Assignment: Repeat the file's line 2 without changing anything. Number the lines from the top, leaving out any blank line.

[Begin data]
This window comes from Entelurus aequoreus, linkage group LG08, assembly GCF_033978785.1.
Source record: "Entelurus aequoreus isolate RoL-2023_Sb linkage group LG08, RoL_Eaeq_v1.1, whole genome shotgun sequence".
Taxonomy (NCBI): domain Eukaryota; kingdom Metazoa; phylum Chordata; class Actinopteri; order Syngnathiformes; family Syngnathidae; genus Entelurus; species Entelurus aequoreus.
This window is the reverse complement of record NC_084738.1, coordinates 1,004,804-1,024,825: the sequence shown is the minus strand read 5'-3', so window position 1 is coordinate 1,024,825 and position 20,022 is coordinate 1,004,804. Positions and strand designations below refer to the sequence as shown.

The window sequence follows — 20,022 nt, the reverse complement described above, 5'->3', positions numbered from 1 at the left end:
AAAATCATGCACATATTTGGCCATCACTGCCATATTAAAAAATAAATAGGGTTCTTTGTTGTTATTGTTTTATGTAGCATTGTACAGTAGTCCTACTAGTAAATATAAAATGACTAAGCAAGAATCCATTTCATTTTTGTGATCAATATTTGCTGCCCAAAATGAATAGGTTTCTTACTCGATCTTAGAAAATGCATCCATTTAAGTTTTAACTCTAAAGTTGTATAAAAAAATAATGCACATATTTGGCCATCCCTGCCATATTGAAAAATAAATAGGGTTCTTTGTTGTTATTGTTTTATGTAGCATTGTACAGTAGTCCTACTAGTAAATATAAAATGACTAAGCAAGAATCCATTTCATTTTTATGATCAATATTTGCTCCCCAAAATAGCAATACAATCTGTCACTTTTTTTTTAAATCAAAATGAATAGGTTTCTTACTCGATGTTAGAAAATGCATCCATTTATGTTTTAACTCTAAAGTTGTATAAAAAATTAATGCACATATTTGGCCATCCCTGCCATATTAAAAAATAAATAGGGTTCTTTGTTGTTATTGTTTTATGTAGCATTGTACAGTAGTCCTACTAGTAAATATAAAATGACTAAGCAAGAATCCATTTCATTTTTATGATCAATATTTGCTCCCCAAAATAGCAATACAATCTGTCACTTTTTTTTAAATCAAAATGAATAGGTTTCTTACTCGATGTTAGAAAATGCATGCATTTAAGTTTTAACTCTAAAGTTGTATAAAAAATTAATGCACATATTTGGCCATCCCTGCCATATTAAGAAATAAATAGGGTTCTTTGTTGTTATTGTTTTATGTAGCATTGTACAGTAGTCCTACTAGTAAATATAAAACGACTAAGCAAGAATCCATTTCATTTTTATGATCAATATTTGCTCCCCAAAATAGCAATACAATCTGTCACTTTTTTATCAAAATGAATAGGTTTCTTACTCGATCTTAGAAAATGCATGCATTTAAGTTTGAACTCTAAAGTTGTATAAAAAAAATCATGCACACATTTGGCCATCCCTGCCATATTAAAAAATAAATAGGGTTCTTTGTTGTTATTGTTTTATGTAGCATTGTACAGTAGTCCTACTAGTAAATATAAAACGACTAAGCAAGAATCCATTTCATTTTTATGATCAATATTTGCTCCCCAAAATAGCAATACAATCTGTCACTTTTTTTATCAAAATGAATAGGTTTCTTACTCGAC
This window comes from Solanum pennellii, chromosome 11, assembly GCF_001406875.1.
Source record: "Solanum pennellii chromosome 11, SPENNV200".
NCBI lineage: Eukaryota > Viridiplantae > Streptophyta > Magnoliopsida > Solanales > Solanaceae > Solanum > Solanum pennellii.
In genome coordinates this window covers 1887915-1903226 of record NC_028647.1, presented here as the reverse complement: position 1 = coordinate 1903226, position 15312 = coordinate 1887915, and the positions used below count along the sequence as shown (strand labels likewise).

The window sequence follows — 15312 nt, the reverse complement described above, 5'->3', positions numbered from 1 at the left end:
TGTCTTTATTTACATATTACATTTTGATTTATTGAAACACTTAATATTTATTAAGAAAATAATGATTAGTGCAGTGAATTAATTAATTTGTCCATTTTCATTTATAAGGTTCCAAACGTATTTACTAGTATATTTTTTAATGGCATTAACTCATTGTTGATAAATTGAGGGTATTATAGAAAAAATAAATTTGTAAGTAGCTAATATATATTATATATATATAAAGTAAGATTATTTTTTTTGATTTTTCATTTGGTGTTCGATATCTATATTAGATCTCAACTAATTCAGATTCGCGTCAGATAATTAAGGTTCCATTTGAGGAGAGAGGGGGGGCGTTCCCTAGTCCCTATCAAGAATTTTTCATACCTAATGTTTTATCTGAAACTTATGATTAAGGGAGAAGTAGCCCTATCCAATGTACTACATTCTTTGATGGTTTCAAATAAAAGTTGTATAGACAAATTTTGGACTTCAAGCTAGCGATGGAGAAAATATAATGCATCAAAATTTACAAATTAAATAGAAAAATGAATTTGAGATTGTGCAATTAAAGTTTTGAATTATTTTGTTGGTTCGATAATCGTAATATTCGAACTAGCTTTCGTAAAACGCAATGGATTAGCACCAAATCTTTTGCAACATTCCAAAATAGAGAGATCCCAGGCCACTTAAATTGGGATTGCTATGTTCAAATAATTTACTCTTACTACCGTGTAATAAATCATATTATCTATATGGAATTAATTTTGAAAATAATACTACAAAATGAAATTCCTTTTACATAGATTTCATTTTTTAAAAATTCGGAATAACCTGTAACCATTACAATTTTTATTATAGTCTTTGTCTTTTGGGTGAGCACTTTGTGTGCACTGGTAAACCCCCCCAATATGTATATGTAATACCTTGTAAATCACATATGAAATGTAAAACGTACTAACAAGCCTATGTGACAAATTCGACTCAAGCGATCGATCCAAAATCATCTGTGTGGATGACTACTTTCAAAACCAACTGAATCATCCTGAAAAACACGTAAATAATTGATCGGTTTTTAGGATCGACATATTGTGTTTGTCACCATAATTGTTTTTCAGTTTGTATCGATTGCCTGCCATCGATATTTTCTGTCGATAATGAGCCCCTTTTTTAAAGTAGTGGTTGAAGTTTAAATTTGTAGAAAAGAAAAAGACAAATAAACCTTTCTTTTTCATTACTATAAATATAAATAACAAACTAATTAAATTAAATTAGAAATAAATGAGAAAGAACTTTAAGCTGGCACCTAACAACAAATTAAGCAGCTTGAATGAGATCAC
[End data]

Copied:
Source record: "Entelurus aequoreus isolate RoL-2023_Sb linkage group LG08, RoL_Eaeq_v1.1, whole genome shotgun sequence".